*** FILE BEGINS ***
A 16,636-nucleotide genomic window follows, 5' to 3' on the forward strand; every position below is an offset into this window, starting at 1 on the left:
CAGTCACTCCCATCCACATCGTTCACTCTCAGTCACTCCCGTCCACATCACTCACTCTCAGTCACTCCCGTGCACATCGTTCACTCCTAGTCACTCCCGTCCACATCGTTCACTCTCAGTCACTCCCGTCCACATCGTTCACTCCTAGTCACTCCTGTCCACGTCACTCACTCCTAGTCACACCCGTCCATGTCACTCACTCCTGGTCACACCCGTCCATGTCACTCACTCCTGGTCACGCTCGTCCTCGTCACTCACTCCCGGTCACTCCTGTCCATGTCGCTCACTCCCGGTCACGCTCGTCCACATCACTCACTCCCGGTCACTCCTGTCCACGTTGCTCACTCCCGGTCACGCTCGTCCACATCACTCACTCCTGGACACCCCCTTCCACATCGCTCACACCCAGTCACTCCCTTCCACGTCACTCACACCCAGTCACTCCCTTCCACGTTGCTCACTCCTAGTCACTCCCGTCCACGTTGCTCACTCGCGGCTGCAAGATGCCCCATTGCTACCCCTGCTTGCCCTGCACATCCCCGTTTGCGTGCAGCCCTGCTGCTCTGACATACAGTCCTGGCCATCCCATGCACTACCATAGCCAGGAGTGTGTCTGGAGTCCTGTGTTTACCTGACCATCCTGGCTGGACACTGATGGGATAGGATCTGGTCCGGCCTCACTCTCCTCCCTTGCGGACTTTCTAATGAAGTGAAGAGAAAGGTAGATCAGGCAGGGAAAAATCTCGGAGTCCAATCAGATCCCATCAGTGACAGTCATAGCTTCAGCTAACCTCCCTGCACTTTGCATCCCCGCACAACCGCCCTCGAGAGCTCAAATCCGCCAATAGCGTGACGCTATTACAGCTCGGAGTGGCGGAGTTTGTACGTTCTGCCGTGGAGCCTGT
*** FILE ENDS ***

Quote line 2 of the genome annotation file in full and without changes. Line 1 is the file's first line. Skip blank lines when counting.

CAGTCACTCCCATCCACATCGTTCACTCTCAGTCACTCCCGTCCACATCACTCACTCTCAGTCACTCCCGTGCACATCGTTCACTCCTAGTCACTCCCGTCCACATCGTTCACTCTCAGTCACTCCCGTCCACATCGTTCACTCCTAGTCACTCCTGTCCACGTCACTCACTCCTAGTCACACCCGTCCATGTCACTCACTCCTGGTCACACCCGTCCATGTCACTCACTCCTGGTCACGCTCGTCCTCGTCACTCACTCCCGGTCACTCCTGTCCATGTCGCTCACTCCCGGTCACGCTCGTCCACATCACTCACTCCCGGTCACTCCTGTCCACGTTGCTCACTCCCGGTCACGCTCGTCCACATCACTCACTCCTGGACACCCCCTTCCACATCGCTCACACCCAGTCACTCCCTTCCACGTCACTCACACCCAGTCACTCCCTTCCACGTTGCTCACTCCTAGTCACTCCCGTCCACGTTGCTCACTCGCGGCTGCAAGATGCCCCATTGCTACCCCTGCTTGCCCTGCACATCCCCGTTTGCGTGCAGCCCTGCTGCTCTGACATACAGTCCTGGCCATCCCATGCACTACCATAGCCAGGAGTGTGTCTGGAGTCCTGTGTTTACCTGACCATCCTGGCTGGACACTGATGGGATAGGATCTGGTCCGGCCTCACTCTCCTCCCTTGCGGACTTTCTAATGAAGTGAAGAGAAAGGTAGATCAGGCAGGGAAAAATCTCGGAGTCCAATCAGATCCCATCAGTGACAGTCATAGCTTCAGCTAACCTCCCTGCACTTTGCATCCCCGCACAACCGCCCTCGAGAGCTCAAATCCGCCAATAGCGTGACGCTATTACAGCTCGGAGTGGCGGAGTTTGTACGTTCTGCCGTGGAGCCTGT